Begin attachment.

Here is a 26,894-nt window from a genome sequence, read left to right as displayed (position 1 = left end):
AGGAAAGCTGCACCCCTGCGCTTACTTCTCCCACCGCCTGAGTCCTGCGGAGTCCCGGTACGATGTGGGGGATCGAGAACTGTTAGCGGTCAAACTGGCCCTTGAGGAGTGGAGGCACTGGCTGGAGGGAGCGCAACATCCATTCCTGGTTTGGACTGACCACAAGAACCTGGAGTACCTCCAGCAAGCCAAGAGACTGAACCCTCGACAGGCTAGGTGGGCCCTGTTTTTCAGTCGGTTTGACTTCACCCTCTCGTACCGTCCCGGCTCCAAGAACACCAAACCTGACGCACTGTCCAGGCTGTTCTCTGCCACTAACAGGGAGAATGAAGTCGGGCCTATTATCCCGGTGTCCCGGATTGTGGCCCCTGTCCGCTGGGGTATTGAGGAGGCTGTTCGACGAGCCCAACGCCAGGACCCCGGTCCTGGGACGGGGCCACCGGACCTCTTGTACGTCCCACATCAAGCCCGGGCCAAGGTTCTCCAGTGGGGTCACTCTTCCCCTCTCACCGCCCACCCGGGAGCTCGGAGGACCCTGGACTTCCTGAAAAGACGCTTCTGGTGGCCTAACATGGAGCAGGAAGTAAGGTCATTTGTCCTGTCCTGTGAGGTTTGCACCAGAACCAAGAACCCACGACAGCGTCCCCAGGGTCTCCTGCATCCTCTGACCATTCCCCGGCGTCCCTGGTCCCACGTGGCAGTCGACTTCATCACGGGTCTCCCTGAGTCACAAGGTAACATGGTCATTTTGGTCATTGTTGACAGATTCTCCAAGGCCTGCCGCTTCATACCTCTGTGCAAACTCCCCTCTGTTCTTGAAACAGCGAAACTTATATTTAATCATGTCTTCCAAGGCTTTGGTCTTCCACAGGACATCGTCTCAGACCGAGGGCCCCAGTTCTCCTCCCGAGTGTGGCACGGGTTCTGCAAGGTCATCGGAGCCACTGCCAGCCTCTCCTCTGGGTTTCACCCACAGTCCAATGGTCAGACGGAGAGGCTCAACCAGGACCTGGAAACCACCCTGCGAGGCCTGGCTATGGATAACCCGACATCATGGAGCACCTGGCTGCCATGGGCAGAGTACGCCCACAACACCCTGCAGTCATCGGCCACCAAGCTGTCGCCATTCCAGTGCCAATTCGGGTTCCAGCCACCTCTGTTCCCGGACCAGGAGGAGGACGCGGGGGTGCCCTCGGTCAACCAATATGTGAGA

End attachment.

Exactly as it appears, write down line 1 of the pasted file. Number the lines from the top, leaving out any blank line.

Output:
Here is a 26,894-nt window from a genome sequence, read left to right as displayed (position 1 = left end):